This week in the European Parliament there was an important joint hearing organised by the committees of Civil Liberties, Employment and Petitions. Many MEPs have emphasised the “moral duty” on all sides to end the uncertainty created for both EU citizens living in the UK and UK nationals in the EU.
What we need to change the weather on this is a unilateral act of generosity. On past record of Theresa May as Home Secretary and indeed as Prime Minister, I don’t think we’re going to see that from the UK Government.
If we agree that that act of generosity is in the interest of our citizens, surely the call should come from our parliament for that unilateral act of generosity to guarantee the rights of UK nationals across the EU.
That will put, I hope, intolerable pressure on the UK Government to change its tone, to change its rhetoric, and to match that ambition and generosity.
You can see my contribution here:
and watch the interview with me afterwards here:
Earlier in the week I was delighted by the result over the weekend from France, where Centrist Emmanuel Macron won a decisive victory over the Front National’s Marine Le Pen in the French Presidential election, 66% to 34%. This was good news for Europe and bad news for the fascists, even if the fact they were in the second round at all should give us pause. But a win is a win is a win, and after the seemingly endless gut punch that was 2016, we can be forgiven for focusing on a bit of cheery news for a change.
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The Scottish Council for Voluntary Organisations (SCVO) have been contemplating Brexit and the Third Sector.
I was happy to host their evening reception in Brussels this week, where MEPs joined us to discuss Scotland's place in Europe post-Brexit
The European Parliament Research Service has put together a handy guide to the Outlook for the Brexit negotiations.
The full breakdown of results from the French presidential election can be found here.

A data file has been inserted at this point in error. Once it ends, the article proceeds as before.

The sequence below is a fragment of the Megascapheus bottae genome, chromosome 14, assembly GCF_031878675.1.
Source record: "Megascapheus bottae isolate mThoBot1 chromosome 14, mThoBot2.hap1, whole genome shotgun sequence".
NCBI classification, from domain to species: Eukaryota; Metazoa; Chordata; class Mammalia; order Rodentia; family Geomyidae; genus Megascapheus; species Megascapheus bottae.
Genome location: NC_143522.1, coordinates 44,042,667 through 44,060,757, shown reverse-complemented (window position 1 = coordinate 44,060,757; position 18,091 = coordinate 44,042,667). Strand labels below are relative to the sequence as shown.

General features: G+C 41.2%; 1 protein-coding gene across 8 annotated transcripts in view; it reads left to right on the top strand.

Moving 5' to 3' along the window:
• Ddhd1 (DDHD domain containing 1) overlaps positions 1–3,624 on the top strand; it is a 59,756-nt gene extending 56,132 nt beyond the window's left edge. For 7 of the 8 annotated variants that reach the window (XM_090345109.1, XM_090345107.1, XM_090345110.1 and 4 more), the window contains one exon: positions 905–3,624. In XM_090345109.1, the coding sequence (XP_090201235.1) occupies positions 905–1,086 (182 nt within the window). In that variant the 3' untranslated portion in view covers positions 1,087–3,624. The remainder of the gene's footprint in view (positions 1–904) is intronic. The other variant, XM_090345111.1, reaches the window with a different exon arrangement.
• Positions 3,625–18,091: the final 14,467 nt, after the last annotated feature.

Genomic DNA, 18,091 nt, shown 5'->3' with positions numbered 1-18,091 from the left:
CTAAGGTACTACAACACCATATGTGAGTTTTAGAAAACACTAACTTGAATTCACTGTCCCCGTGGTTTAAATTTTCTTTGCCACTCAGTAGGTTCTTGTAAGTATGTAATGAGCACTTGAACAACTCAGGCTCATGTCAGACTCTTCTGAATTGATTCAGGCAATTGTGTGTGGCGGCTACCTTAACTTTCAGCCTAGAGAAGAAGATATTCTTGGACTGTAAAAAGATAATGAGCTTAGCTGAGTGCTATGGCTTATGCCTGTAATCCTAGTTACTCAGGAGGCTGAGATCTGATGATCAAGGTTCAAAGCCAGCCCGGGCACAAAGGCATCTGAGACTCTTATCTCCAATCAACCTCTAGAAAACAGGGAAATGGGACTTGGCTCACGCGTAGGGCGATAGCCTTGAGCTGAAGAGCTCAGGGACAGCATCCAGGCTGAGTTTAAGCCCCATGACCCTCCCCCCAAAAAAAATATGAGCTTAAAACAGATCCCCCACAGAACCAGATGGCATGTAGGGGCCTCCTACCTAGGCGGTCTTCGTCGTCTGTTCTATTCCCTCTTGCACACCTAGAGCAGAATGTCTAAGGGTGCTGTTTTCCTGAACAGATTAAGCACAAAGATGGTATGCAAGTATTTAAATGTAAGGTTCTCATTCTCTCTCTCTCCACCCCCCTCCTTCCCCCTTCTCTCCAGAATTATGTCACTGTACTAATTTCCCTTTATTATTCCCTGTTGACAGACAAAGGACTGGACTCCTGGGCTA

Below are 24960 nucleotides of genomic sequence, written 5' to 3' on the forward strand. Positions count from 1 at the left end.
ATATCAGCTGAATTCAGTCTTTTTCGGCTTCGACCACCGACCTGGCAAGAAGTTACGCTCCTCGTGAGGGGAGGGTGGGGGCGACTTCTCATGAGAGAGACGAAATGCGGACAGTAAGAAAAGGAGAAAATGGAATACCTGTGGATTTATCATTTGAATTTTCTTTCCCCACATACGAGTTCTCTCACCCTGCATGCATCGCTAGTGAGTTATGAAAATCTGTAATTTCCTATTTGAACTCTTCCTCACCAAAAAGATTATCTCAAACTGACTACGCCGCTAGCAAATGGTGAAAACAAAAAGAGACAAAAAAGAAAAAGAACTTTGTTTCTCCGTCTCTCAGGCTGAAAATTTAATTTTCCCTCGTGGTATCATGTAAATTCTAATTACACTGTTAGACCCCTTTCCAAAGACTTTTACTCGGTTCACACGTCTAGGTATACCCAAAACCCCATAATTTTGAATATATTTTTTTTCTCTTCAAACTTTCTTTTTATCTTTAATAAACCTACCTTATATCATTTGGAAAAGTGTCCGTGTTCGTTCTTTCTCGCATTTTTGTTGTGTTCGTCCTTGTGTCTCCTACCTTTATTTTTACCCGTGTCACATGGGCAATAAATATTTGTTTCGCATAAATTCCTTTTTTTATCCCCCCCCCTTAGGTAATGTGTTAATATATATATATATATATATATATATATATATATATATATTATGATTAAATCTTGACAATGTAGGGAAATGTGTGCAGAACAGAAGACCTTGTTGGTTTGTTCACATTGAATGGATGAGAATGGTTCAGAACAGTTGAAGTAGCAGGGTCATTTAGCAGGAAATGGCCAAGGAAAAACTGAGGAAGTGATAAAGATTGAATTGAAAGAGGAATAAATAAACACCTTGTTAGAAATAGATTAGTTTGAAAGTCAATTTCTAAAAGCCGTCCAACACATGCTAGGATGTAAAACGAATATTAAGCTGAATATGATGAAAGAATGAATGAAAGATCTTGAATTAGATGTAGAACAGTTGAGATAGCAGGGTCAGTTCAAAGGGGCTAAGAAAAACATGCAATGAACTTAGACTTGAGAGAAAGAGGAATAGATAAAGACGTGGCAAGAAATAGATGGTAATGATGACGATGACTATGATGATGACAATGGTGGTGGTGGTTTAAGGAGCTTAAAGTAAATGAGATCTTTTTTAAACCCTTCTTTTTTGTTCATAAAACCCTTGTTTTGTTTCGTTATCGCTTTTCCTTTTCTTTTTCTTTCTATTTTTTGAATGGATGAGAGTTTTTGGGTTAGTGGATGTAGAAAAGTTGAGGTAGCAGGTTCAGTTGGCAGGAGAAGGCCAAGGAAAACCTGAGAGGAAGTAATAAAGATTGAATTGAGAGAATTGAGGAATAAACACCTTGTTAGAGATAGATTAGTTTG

As I said in my column, this was good news for Europe, and bad news for the fascists
Cheddar is under threat from Brexit. Ireland provides 82 percent of all of Britain’s cheddar imports - a third of all the UK’s cheddar.
More than a quarter of major UK financial services could move staff abroad because of Brexit.
The law firm Freshfields conclude that "firms are applying a base-case of Brexit in two years from March 2017... with no equivalence and no special passporting or access rights agreed."
The UK should aim to remain part of the EU energy market in the case of a transition deal, according to Chatham House.
Danuta Huebner, head of the European Parliament’s constitutional-affairs committee, has warned that “There is a creation of expectations that might not be fulfilled” by the UK Government.
European Commission President Jean Claude Juncker was again forced to warn many in the UK still had illusions about what Brexit will entail.
Fewer EU citizens are wanting to work in Britain.
Parents of children with EU citizenship can receive EU residency if they are their main carers, the European Court of Justice (ECJ) ruled.
British passport applications from EU residents have risen by a third.
88 per cent of Irish respondents agree with the statement “Ireland should remain part of the EU”.
“We are in this negotiation together and a united EU will be here for you” was the message from Michel Barnier when he addressed the Joint Houses of the Oireachtas (the Irish Houses of Parliament)